“The port charges come somewhere between $50,000 to $100,000 per ship depending upon the size of the ship and the number of days it spends to download or upload cargo at a port in the country”, said Pakistan Ship’s Agents Association (PSAA) Chairman Mohammed Rajpar after attending the very first meeting of the committee formed by the cabinet to rationalize port charges.
The committee has been given the responsibility to bring down the cost of doing business and help increase Pakistan’s competitiveness in facilitating regional and international trade transportation. It has been directed to ensure better prices and quality services in order to increase its footprints in making trade transportation through sea more convenient.
According to Rajper who is also a member of the committee, Pakistan’s competition (in the region) is with ports of Colombo in Sri Lanka, Salalah in Oman and Jebel Ali in Dubai in transshipment.
The key port charges include port dues, pilotage in, pilotage out, pilotage charges, ship berthing and storage.
It was earlier reported that due to abnormal growth in imports after the reopening of global economies following COVID-19 pandemic-related lockdowns, freight rates have jumped by 700% across the world.
It is also being said that regional and international companies have formed a cartel to impose unreasonably high freight rates in an attempt to cash in on the post-Covid situation. The shipping companies are paid $5-6 billion in international freight charges by Pakistan’s exporters and importers.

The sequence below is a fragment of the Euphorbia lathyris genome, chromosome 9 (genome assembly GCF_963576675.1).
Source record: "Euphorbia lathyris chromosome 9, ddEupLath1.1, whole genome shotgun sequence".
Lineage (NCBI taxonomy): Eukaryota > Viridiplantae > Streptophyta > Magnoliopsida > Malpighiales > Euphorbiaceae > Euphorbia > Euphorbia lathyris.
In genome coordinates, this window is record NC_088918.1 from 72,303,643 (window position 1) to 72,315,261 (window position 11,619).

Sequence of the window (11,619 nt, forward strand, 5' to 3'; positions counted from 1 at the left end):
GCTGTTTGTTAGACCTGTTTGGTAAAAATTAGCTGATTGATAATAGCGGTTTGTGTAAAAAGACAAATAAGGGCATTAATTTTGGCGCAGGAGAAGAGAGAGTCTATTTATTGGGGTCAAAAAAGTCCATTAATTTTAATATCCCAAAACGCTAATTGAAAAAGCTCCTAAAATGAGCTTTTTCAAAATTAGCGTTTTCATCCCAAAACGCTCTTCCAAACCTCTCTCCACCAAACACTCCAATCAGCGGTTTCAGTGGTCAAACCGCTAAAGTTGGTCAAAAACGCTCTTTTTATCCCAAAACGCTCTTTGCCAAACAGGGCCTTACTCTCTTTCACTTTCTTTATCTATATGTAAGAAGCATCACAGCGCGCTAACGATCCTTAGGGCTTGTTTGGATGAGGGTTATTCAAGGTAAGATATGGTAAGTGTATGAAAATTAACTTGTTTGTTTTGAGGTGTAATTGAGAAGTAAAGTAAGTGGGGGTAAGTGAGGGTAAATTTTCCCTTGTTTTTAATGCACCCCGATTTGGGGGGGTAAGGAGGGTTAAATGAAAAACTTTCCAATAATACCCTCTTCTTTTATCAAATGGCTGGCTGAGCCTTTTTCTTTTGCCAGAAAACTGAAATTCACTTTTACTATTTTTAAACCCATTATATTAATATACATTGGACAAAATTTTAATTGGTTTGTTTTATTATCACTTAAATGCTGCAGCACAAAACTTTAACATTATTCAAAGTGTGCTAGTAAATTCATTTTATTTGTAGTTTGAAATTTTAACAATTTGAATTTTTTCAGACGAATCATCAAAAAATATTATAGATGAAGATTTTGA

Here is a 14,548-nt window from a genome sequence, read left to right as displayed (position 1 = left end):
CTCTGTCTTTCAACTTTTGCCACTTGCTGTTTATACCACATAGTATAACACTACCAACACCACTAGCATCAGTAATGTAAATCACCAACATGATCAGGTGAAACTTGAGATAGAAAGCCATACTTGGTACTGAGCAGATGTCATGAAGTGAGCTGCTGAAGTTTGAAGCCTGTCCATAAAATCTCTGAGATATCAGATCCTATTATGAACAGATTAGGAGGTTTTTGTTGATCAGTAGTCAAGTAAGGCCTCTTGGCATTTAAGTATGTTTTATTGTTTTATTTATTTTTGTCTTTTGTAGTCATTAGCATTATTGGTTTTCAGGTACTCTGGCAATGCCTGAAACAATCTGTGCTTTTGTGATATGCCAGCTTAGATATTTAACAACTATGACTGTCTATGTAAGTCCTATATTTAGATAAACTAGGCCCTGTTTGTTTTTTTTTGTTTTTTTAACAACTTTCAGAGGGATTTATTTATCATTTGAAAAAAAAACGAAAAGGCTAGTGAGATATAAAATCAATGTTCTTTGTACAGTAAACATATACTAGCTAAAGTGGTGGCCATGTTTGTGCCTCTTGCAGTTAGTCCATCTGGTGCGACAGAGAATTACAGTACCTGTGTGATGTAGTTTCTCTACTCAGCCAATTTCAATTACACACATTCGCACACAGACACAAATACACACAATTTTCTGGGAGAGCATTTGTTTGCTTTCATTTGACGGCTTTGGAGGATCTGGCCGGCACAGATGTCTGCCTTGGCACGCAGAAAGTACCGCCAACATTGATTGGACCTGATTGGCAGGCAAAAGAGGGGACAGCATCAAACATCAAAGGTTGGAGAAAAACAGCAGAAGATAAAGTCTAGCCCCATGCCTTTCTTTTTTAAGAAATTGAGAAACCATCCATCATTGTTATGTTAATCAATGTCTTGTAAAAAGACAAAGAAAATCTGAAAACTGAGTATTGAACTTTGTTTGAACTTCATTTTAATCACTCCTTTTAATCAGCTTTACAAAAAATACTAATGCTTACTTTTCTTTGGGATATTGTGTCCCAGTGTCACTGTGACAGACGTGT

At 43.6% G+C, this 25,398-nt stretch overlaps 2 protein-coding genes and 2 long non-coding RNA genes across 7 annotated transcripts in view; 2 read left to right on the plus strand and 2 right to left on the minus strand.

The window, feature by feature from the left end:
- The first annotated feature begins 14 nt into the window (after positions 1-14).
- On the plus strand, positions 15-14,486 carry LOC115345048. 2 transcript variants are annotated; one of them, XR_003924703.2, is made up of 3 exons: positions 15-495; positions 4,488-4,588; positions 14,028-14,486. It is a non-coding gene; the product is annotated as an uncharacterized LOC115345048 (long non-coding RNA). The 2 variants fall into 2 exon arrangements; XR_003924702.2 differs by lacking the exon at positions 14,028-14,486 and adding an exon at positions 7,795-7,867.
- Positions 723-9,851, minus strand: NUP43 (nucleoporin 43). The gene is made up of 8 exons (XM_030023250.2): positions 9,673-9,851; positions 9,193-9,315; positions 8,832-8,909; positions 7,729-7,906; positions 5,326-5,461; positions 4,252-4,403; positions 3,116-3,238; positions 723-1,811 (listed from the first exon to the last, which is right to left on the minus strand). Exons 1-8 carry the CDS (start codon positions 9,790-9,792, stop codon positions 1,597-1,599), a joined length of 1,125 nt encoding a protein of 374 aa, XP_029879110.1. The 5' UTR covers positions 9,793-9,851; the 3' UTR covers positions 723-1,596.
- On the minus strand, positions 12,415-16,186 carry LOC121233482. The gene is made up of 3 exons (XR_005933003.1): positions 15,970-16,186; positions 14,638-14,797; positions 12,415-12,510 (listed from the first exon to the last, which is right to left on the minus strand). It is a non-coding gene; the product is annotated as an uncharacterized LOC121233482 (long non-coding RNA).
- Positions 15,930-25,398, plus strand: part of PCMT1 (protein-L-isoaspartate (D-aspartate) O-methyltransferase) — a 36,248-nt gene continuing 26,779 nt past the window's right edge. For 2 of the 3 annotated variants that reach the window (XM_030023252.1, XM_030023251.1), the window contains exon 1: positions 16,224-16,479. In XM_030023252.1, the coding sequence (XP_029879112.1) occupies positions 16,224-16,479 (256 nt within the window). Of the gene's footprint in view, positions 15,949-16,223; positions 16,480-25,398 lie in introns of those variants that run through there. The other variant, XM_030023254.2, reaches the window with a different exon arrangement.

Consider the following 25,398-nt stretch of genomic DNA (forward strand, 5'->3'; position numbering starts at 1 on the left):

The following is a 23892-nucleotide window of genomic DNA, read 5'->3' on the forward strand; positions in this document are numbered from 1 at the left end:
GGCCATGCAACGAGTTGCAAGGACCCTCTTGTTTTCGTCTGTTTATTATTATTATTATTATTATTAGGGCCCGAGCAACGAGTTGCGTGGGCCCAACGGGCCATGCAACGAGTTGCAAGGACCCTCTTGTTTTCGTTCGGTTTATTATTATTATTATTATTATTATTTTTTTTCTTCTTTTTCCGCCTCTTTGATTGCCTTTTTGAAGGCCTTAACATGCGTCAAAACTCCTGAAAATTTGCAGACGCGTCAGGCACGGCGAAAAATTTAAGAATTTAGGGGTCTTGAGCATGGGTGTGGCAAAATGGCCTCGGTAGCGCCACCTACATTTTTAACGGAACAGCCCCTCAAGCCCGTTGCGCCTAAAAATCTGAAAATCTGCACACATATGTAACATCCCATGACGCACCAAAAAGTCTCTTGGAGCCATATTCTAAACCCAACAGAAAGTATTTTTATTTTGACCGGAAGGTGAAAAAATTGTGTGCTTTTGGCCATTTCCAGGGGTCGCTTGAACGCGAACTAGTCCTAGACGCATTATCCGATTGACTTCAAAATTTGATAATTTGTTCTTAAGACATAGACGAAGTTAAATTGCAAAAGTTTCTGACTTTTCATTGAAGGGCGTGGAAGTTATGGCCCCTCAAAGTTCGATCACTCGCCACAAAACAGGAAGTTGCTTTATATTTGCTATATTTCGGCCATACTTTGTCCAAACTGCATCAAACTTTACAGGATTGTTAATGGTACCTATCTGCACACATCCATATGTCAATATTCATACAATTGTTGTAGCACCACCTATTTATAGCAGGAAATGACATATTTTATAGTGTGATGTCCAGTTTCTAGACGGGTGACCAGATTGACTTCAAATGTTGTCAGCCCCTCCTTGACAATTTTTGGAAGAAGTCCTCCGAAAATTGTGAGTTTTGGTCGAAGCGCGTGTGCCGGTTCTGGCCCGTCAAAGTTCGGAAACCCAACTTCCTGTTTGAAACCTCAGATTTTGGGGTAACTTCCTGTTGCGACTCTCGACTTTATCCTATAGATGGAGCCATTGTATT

Rajper, however, said that the abnormal increase in freight charges was a temporary phenomenon and had nothing to do with the port charges. They are two separate things, he added.
Federation of Pakistan Chambers of Commerce and Industry (FPCCI) former president Zubair Tufail complained that the spike in international freight charges had increased the cost of doing business in Pakistan.
Rajper said that the government is planning to rationalize the port charges in order to create ease of doing business. It is pertinent to note that the cost of doing business in the country has gone up since the government has increased the power tariffs in order to comply with IMF’s conditions for the $6 billion loan.
“During the meeting, avenues were explored for rationalising port charges in comparison to regional ports. All the stakeholders may have to reduce charges for the realisation of ultimate port charges rationalisation. It would become possible only when the available circumstances are examined in both the ports and shipping sectors equally,” stated a press release issued by Karachi Port Trust (KPT).
The meeting was chaired by KPT chairman who is also the head of the committee. Other members include Port Qasim Authority (PQA) chairman, Pakistan National Shipping Corporation (PNSC) chairman and Pakistan International Container Terminal (PICT) CEO Khurram Aziz.
Rajper further stated that the next step is to gather related data and information to make analysis on as to how and from which heads the port charges may be rationalized for which the committee will continue to hold meetings.